Beautiful woman, fishing, happy

Tomboy Days

She remembers these as happy times – tomboy days, when she still glittered like quartz in her father’s eye. Until puberty came along, as puberty will, and shattered the cozy sense of conspiracy.

-Alison Fell

Growing up as a rough and tumble tomboy was quite an adventure. I had two older brothers who were always up for some mischief. We would climb trees, ride bikes, play with dirt and catch frogs. I loved to catch wiggly tadpoles and bring them home to show them off. My mom would cringe, and my dad would grin quietly. I didn’t care about dolls, dresses or ribbons. I just wanted to have fun and be one of the boys. My grandmother used to send me the prettiest little homemade dresses that I would destroy in one week. My mom made sure she would get a picture right away, before it was too late.

When I turned 15, we moved from Daytona Beach, Florida to Redondo Beach, California. It was a big change for me and my family. These two beach cities were like night and day. In Florida I fit right in because almost all of the girls were just like me. We wore shorts and bathing suits in the hot humid weather. Make-up rolled off your face like oil off of water. It just wasn’t practical. Fashion was a new pair of flip-flops and matching shorts and shirts covered with flowers.

In surf city (Redondo) makeup was worn, even to the beach. My flowery shorts were replaced with skirts, dresses and sandals. My hair was bleached by the sun (with a little help from the drug store), and I discovered waterproof mascara. I wanted to learn how to be a proper girl that fit in with the crowd. To act ladylike, polite and demure. I could make the outward changes, but deep down I was still that little tomboy catching frogs. So, I needed help, but my mother was going through some problems of her own so she couldn’t be there for me. I was pretty much on my own. Being the “new girl”, I had no friends and didn’t fit in. I wanted nothing more than for the boys to notice me, but they would tease me, making fun of my boyish ways and southern drawl. It was a hard transition, let me tell you, but it was a task worth doing.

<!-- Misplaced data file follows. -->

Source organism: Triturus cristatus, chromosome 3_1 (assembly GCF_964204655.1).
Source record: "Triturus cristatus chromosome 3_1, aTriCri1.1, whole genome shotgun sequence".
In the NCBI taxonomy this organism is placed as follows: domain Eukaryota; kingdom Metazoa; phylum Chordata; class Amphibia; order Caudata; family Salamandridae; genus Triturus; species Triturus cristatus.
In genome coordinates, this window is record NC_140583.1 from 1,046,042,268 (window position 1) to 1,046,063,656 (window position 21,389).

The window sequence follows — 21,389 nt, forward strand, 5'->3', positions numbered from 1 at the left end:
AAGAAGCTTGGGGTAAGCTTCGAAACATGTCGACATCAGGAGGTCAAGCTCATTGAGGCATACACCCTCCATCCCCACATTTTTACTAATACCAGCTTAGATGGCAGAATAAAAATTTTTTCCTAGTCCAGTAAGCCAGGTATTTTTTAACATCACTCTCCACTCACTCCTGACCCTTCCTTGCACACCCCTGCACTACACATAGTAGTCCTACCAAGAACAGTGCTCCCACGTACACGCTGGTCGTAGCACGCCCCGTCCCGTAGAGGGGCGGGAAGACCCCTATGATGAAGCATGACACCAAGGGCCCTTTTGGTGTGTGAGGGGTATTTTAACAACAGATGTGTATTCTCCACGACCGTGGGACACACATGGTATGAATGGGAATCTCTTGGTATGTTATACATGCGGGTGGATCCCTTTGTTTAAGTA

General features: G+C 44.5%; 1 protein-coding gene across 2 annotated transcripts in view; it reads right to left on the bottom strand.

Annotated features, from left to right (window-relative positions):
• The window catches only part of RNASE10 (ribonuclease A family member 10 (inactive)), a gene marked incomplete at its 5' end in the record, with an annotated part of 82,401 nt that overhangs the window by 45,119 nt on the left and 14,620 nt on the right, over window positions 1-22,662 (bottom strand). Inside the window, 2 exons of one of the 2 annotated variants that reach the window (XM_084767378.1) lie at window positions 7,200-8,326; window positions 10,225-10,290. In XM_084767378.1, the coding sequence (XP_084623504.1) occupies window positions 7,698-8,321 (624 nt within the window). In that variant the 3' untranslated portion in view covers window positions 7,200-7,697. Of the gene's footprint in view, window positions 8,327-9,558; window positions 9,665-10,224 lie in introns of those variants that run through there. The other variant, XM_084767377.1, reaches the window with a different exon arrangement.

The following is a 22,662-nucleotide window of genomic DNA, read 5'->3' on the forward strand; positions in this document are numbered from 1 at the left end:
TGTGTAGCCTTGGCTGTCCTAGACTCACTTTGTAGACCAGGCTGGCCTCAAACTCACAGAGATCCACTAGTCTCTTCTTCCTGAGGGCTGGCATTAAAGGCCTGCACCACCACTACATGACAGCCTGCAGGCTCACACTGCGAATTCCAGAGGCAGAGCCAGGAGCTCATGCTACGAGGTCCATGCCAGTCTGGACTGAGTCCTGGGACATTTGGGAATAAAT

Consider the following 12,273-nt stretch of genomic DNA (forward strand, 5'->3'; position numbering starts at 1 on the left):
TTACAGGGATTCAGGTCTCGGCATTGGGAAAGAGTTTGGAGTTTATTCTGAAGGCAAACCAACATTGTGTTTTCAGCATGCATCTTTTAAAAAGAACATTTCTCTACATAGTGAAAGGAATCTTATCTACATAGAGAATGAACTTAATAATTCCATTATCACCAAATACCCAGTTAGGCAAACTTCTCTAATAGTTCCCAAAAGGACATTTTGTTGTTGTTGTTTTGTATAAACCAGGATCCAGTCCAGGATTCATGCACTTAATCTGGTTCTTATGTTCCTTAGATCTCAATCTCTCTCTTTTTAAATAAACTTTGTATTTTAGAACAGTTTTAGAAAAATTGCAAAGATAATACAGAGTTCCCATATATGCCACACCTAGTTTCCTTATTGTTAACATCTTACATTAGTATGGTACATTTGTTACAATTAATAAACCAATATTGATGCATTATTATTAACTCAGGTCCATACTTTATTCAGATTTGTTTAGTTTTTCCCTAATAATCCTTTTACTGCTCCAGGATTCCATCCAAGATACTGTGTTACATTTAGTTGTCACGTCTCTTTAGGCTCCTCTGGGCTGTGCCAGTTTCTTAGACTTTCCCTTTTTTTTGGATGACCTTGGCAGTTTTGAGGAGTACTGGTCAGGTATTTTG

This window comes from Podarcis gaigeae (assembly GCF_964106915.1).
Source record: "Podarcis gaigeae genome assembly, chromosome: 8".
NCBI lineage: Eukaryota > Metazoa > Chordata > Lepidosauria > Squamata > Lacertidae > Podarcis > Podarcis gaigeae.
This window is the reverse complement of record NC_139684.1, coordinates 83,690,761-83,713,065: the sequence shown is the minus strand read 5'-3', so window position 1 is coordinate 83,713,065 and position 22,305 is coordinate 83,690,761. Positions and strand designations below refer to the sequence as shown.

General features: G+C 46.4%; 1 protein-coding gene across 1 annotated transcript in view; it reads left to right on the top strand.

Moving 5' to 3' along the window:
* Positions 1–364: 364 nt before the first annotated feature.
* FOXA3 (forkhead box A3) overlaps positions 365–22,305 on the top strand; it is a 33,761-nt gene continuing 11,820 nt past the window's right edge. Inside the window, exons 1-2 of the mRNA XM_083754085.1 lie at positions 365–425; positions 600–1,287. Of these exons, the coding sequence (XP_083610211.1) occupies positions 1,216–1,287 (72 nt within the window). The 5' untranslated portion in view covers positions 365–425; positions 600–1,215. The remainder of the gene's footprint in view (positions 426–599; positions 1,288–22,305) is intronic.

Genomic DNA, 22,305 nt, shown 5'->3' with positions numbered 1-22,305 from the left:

I eventually made some friends and found my niche, but I never did quite fit in with the chic California crowd. I am thankful for the help and influence of the friends I did make. A few of them were a bit like me, little girls learning to become women. Some of them had already found their way to womanhood. They all helped me along with makeup tips, style advice and most of all support and friendship. My friends got me through the difficult growing up years. They lifted me up through laughter, tears and heartache. This made me what I am today.

I didn’t give up all of my boyish ways. I still love camping in the lush green forest roasting marshmallows by the campfire. You might even see me throwing my fishing line into a soft flowing stream of clear fresh water. I also like going to the shooting range, where I practice my sharpshooter skills my dad taught me. My attire usually consists of jeans and tee-shirts, but I clean up pretty good when the occasion calls for it. I guess that’s who I am: a saucy little bit of everything.

Growing up as a tomboy with two older brothers was not easy, but it was a kick. I learned how to be tough, adventurous, and independent. I also learned how to appreciate my femininity and my uniqueness. There are no regrets for the choices I made, the clothes I wore, or the games I played. I’m proud of who I am and who I’ve become.





Leave a Reply

Your email address will not be published. Required fields are marked *

This site uses Akismet to reduce spam. Learn how your comment data is processed.